An assessment of how mindfulness affect service quality and service experience in Vietnam’s luxury hotels

Thi, Hao Dao (2022) An assessment of how mindfulness affect service quality and service experience in Vietnam’s luxury hotels. Doctoral thesis, Northumbria University.

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The development of advanced technologies has penetrated much of contemporary life, altering the way people live, work and travel. It also brings unprecedented challenges and opportunities for tourism and hospitality businesses. The rapid deployment of the Internet and the Web 1.0, as well as the Web 2.0/social media environment, have effectively revolutionized the hospitality and tourism industries (Law et al., 2014). However, in addition to advantages from technologies, common drawbacks of technology application are also found, for example information overload (Frias et al., 2008; Magnini, 2017), technostress (Lee et al., 2014), the problem of “value co-destruction” (Ple & Chumpitaz Caceres, 2010; Sigala, 2017) or de-personalisation of tourist experiences (Tarlow, 2011). Customers seem to be more sophisticated and demanding, the business environment is increasingly competitive, services are starting to look like commodities and service quality is becoming standardized and no longer suffice to establish a competitive advantage. There is a shifting from a service-based to an experience-based economy. Tourism and hospitality industry is also on the way to a more experience-based service industry.
Mindfulness refers to the state of being aware, taking note of what is going on within oneself and outside in the world. Beyond improving welfare (Kiken & Shook, 2011), being mindful increases empathy (Winning & Boag, 2015), reduces cognitive biases (Hafenbrack et al., 2014) and influences the consumers’ decision making process (Chan, 2019). Many previous studies demonstrate positive relationships between mindfulness and consumer behaviours such as more satisfaction, greater learning, or more understanding (Moscardo, 1996; Van Winkle & Backman, 2009). In the recent experience literature, mindfulness has gained traction and been considered as a useful tool for managing customers’ experiences in tourism and hospitality (Barber & Deale, 2014; Chan, 2019; Frauman & Norman, 2004).
The purpose of this study is to develop an explanatory framework that addresses about how mindfulness (MIND) impacts customers’ perception of service quality (PSQ) and service experience quality (PSE) and to differentiate the two concepts PSQ and PSE in the context of luxury hotel segment in Vietnam. Structured questionnaire was used to gather the perceptions of customers on service quality, service experience and measure their mindfulness as well. The survey was conducted in three luxury hotels in Hanoi. In total, a sample of 395 questionnaires was collected, in which 379 was valid for data analysis. Quantitative methods using exploratory factor analysis, confirmatory analysis and structural equation modelling with Partial Least Square (PLS-SEM) were employed for data analysis. The measurements of PSQ, PSE and MIND have been developed and validated. The interrelationships between the three constructs are examined. The results show that MIND has significant relationships on PSQ and PSE, and PSQ and PSE are distinct constructs in terms of their dimensions. MIND is found to have a stronger impact on PSQ than on PSE, and PSQ has a partial mediating role in the relationship between MIND and PSE. The findings of the research are useful for hotel managers to understand more their guests’ demands in the experience economy which are not only about functional benefits, but emotional benefits from the experiential approach. The findings also help to update the understanding of how an ever-evolving customer-base perceives service quality in such a highly competitive environment of luxury hotels.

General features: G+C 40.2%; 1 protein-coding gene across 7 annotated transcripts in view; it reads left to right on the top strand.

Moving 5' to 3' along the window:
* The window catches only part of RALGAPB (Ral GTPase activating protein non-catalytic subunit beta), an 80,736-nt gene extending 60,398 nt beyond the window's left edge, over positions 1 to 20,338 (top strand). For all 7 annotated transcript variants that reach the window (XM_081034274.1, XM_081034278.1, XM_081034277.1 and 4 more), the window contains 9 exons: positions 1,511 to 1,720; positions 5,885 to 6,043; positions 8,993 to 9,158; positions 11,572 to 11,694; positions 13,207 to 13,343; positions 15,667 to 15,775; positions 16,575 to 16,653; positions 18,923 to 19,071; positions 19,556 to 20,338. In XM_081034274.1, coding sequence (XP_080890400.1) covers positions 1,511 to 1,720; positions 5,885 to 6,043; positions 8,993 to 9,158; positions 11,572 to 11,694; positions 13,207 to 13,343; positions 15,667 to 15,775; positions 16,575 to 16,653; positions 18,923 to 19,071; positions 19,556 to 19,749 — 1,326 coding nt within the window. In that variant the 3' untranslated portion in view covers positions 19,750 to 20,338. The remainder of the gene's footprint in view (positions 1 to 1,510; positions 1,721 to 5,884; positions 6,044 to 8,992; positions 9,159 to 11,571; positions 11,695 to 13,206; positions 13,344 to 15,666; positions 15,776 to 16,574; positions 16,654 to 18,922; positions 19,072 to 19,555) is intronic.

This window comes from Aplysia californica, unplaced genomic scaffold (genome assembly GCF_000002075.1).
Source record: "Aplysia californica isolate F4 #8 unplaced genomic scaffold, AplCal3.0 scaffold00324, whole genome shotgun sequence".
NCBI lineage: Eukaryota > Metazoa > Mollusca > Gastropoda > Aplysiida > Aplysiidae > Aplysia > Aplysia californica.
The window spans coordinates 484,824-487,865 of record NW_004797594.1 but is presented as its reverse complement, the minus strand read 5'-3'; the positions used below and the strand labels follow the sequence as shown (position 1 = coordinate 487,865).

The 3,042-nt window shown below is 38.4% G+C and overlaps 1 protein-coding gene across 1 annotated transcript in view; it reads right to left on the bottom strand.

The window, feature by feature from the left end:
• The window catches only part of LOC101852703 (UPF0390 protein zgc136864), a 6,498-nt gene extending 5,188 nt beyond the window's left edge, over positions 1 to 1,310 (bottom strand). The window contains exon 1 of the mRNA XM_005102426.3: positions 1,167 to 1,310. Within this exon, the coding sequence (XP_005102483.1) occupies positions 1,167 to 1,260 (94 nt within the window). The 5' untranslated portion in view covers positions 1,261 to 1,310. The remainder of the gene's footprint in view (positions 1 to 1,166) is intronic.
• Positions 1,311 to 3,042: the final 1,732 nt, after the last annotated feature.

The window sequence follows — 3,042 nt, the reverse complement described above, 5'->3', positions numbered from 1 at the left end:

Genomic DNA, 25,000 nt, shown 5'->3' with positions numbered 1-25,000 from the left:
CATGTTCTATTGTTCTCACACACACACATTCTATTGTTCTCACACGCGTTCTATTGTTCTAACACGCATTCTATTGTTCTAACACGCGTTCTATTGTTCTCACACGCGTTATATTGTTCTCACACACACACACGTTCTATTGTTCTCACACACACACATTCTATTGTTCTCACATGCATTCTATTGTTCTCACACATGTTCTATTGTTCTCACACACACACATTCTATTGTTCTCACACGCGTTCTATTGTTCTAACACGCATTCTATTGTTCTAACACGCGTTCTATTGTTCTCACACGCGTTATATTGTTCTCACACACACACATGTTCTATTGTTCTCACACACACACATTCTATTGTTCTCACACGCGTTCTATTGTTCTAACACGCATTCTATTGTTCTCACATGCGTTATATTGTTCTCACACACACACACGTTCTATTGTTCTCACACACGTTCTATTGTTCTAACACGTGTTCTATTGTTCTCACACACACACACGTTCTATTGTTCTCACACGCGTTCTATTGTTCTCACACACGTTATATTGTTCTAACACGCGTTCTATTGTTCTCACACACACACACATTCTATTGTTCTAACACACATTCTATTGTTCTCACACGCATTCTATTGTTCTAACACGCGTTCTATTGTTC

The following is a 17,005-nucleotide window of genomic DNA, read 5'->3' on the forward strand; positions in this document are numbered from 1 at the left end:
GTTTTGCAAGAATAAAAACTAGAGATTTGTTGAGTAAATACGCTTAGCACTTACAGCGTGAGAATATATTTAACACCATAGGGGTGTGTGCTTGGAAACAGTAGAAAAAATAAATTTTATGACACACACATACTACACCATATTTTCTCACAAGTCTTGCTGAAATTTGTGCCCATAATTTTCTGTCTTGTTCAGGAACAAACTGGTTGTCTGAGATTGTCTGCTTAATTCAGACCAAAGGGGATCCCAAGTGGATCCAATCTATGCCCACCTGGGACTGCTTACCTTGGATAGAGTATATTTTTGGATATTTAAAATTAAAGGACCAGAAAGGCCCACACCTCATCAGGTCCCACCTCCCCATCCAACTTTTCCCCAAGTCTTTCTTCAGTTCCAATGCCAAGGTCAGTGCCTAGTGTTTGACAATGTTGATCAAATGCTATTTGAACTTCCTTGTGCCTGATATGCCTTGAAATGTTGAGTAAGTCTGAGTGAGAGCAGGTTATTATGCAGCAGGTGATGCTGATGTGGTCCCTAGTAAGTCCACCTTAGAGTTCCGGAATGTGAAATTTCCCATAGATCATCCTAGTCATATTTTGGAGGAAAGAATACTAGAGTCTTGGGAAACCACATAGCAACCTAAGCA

The conclusions of Mindfulness help hotel managers understand more consumer behaviour in a complex environment where there seems to much information. MIND, PSQ and PSE are modelled as formative second-order constructs, which provides a better specification for each construct. Limitations of the whole study are acknowledged and recommendations for future research are proposed.

Item Type: Thesis (Doctoral)
Subjects: N100 Business studies
N800 Tourism, Transport and Travel
Department: Faculties > Business and Law > Newcastle Business School
University Services > Graduate School > Doctor of Philosophy
Depositing User: Rachel Branson
Date Deposited: 08 Mar 2022 09:42
Last Modified: 08 Mar 2022 09:45

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